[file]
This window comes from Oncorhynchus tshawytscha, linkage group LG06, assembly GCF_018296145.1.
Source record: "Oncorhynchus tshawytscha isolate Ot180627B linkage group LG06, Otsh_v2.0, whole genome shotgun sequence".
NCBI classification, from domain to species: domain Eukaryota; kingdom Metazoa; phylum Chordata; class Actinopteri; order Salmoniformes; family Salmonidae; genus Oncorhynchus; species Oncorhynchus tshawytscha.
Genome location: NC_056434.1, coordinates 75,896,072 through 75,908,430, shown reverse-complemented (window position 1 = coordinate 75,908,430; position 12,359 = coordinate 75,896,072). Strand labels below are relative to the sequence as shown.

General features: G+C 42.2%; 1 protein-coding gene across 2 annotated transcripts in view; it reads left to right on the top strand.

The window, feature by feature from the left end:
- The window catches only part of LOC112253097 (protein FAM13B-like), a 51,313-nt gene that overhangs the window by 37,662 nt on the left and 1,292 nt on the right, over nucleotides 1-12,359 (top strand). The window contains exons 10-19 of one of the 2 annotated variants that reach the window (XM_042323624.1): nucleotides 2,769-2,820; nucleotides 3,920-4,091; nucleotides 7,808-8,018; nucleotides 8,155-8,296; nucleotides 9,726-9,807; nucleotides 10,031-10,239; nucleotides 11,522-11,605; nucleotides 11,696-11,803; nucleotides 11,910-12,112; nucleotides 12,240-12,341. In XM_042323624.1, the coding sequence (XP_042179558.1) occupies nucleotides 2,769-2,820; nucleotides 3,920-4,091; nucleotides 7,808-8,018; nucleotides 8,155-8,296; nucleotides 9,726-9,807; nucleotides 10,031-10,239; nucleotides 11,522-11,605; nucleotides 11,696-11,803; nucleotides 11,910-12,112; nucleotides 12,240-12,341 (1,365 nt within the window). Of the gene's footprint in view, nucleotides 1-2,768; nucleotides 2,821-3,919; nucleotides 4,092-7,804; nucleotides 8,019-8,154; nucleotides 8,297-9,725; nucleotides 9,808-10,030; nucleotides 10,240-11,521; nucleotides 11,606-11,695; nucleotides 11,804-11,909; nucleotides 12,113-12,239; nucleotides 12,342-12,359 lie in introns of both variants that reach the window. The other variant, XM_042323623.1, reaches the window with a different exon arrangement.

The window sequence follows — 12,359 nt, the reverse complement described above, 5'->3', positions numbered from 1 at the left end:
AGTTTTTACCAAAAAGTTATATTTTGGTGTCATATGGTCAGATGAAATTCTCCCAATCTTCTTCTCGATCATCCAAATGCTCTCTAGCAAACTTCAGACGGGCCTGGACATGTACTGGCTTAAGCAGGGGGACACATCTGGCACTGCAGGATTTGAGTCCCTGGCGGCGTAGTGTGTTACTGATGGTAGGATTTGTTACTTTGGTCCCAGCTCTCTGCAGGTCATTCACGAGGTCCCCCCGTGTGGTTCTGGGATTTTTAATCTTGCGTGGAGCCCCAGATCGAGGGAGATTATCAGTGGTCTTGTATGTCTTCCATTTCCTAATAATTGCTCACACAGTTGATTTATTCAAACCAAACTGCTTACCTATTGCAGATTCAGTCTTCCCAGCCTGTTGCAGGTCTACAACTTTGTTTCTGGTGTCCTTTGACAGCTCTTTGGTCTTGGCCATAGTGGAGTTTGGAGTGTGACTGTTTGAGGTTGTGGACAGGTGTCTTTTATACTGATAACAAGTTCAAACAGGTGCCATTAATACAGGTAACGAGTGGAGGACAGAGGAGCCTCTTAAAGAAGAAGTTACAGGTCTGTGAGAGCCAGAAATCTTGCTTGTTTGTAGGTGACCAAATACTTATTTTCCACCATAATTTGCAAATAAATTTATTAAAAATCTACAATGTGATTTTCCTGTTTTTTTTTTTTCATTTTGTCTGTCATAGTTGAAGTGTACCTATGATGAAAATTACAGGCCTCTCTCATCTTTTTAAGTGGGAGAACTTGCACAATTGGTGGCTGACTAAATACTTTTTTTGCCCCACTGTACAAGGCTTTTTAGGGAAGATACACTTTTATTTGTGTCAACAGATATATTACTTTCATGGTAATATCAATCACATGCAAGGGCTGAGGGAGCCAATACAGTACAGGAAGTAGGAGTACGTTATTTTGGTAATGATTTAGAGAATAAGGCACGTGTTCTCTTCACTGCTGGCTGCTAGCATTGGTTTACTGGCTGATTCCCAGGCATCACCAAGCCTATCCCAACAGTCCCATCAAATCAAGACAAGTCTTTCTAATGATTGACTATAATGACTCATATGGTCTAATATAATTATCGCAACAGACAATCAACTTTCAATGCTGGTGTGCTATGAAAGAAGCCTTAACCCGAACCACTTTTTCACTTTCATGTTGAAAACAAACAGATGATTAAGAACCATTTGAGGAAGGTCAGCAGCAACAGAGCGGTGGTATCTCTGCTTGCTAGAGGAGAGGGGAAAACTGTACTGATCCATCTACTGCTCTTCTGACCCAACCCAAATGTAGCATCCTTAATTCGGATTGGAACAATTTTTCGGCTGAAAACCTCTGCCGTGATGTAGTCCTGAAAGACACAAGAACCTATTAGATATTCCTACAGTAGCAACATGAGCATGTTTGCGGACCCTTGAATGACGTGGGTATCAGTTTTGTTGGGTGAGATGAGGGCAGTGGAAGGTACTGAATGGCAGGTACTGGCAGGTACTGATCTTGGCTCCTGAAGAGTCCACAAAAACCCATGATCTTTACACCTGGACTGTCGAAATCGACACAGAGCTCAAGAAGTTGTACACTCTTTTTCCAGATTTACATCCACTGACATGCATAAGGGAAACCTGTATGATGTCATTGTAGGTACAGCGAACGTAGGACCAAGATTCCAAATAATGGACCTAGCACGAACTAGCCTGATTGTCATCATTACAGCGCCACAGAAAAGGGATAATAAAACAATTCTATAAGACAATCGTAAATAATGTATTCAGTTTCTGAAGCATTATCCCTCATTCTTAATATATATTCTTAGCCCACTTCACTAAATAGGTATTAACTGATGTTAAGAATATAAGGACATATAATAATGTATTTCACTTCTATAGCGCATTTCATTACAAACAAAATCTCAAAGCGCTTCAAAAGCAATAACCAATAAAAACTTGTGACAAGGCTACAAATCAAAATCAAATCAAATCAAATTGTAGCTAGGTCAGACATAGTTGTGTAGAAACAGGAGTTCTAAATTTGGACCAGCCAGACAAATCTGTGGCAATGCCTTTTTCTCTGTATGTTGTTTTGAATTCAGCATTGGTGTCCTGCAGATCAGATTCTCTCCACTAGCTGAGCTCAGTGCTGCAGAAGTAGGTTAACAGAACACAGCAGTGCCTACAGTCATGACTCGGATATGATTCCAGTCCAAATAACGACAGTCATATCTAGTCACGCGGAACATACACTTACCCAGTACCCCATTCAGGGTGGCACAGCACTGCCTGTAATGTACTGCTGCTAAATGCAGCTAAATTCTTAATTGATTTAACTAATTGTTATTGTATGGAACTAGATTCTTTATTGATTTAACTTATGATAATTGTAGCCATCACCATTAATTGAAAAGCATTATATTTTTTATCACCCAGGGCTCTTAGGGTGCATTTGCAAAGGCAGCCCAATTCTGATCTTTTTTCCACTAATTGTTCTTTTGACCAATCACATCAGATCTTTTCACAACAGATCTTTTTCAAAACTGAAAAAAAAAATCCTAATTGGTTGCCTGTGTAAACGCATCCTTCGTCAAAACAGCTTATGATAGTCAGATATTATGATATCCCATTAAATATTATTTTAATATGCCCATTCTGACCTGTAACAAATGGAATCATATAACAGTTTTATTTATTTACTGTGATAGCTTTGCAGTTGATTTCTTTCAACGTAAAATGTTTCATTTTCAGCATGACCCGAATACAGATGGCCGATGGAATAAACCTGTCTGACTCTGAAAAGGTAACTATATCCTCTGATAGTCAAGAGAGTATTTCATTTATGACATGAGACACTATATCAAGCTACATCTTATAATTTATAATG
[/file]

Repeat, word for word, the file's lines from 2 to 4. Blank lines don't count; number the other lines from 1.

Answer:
Source record: "Oncorhynchus tshawytscha isolate Ot180627B linkage group LG06, Otsh_v2.0, whole genome shotgun sequence".
NCBI classification, from domain to species: domain Eukaryota; kingdom Metazoa; phylum Chordata; class Actinopteri; order Salmoniformes; family Salmonidae; genus Oncorhynchus; species Oncorhynchus tshawytscha.
Genome location: NC_056434.1, coordinates 75,896,072 through 75,908,430, shown reverse-complemented (window position 1 = coordinate 75,908,430; position 12,359 = coordinate 75,896,072). Strand labels below are relative to the sequence as shown.